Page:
Martin C

Michael Gilligan05/01/2021 10:02:08
avatar
17318 forum posts
786 photos
Posted by Martin Connelly on 05/01/2021 09:20:27:

[…]

This is not an odd thread, just an unusual or a non-standard one. Odd would be ...

.

I think many dictionaries, and common usage, might contradict that assertion, Martin

MichaelG.

Martin Connelly05/01/2021 11:17:32
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1663 forum posts
179 photos

I can think of no way to describe 40tpi as an odd thread. In combination with an unexpected diameter it is an unusual and non-standard combination of thread and diameter. The forum thread title is "Odd thread" and this is not the case. Maybe we are both (OP and my first reply) being a bit lax in our description of thread as meaning a specific thread and diameter combination.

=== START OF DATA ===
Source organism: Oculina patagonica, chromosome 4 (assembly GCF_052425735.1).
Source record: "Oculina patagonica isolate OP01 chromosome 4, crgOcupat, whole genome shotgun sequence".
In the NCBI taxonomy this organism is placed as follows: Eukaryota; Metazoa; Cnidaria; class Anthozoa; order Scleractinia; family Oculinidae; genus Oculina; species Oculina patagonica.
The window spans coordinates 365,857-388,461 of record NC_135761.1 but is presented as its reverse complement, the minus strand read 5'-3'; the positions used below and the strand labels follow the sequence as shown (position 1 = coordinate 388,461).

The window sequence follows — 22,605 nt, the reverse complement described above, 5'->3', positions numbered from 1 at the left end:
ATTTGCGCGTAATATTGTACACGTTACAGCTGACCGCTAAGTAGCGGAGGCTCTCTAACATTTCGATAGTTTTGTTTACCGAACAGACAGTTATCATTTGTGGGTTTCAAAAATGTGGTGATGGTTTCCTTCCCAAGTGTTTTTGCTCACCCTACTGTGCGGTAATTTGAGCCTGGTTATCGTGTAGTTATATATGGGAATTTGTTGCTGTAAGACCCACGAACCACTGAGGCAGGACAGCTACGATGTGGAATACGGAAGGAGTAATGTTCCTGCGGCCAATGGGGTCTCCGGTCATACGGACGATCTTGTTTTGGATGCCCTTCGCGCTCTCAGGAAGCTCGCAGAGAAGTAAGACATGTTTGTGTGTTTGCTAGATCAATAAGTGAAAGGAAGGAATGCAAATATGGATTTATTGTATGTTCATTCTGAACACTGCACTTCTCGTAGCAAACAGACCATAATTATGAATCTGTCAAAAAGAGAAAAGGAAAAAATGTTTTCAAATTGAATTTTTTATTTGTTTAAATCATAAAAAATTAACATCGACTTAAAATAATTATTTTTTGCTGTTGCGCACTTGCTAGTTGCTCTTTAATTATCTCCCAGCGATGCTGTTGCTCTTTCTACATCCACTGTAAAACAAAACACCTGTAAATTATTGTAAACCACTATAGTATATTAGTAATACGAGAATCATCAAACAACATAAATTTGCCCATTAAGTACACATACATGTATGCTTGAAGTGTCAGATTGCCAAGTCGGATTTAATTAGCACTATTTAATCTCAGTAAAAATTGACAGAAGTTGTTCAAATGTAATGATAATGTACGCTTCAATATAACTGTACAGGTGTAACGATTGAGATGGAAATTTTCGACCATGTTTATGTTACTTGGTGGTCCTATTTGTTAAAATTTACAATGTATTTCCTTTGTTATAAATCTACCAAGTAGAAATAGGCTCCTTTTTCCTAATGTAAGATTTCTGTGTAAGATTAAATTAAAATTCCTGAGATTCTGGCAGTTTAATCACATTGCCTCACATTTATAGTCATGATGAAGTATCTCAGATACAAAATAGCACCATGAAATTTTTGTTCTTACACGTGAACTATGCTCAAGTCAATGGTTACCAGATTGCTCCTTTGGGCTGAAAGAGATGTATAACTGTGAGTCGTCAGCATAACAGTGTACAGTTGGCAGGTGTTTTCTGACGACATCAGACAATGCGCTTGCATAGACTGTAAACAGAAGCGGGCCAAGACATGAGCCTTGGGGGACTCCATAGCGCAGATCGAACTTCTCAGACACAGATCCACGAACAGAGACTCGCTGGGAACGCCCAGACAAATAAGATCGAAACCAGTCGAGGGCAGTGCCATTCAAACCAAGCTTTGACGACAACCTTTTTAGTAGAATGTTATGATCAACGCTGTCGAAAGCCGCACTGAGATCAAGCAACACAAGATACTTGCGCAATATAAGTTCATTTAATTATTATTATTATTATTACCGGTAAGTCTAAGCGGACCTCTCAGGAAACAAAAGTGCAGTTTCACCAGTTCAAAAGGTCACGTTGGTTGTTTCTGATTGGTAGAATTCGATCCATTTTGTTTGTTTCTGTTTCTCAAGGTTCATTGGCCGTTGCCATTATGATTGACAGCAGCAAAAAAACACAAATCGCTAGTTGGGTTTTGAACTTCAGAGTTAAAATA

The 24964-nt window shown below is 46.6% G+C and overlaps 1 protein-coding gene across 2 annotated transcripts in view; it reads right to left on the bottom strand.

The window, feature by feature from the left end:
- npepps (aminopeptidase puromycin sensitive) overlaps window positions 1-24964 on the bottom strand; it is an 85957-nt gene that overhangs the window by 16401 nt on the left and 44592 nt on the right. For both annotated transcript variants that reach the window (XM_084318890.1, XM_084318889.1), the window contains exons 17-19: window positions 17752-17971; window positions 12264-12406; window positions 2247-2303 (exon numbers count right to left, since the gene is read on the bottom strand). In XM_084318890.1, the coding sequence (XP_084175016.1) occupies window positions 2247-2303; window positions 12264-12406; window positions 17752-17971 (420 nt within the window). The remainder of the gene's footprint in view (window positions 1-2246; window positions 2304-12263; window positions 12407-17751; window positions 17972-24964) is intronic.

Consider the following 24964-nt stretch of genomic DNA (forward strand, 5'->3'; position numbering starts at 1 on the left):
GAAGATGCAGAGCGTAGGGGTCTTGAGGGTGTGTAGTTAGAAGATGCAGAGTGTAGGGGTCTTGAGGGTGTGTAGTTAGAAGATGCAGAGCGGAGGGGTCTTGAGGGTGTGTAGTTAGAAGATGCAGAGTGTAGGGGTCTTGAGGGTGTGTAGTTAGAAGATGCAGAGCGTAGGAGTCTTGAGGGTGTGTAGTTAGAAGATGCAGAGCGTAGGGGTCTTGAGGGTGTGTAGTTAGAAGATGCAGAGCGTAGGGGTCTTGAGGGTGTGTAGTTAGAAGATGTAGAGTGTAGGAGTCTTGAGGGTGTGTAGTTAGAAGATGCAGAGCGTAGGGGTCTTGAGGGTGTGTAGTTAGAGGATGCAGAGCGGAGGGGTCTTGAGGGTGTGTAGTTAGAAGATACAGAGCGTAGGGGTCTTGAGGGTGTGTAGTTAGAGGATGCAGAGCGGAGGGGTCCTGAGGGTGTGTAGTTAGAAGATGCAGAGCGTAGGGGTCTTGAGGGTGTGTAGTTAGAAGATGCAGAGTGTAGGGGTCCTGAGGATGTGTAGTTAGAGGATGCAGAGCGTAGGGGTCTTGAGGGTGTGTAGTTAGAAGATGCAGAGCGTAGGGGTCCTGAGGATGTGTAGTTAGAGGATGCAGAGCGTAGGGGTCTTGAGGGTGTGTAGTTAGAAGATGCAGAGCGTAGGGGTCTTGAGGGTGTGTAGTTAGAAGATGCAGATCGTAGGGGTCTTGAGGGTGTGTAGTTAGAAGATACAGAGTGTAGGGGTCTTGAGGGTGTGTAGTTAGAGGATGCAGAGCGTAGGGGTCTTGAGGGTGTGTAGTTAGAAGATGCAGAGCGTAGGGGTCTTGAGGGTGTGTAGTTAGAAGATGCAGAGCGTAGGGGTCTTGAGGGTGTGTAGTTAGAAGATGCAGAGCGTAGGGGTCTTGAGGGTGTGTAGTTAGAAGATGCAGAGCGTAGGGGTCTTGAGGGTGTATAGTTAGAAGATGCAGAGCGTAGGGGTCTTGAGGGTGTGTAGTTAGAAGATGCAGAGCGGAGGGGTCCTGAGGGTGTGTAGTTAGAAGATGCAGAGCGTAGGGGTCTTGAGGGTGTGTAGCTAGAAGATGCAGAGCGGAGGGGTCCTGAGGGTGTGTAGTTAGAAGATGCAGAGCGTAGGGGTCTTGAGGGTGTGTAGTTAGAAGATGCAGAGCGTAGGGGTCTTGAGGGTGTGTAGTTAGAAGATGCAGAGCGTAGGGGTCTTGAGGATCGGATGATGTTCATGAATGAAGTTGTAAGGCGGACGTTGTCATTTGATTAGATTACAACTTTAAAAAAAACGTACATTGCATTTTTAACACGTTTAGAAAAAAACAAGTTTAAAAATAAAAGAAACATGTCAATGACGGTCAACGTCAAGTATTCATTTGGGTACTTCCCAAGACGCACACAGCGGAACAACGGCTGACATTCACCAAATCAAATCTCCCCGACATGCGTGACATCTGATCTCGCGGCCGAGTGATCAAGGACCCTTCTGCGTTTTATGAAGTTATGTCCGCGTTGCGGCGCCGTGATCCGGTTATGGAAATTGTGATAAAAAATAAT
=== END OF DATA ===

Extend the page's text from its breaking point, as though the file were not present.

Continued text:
Martin C

JA05/01/2021 11:42:15
1100 forum posts
62 photos

A microscope thread? They were Whitworth form, used in brass and quite fine. I have cut a few, internal and external, on a lathe.

JA

Oily Rag05/01/2021 13:02:33
avatar
314 forum posts
126 photos

Could it be a 11/32" x 40tpi? 11/32" is 0.343" decimal which is what I would expect a 0.335" diameter across the crests would translate as. Instrument special?

Baz05/01/2021 14:19:06
524 forum posts
2 photos

11/32” x 40tpi gets my vote.

Michael Gilligan05/01/2021 16:46:19
avatar
17318 forum posts
786 photos
Posted by Martin Connelly on 05/01/2021 11:17:32:

I can think of no way to describe 40tpi as an odd thread. In combination with an unexpected diameter it is an unusual and non-standard combination of thread and diameter. The forum thread title is "Odd thread" and this is not the case. Maybe we are both (OP and my first reply) being a bit lax in our description of thread as meaning a specific thread and diameter combination.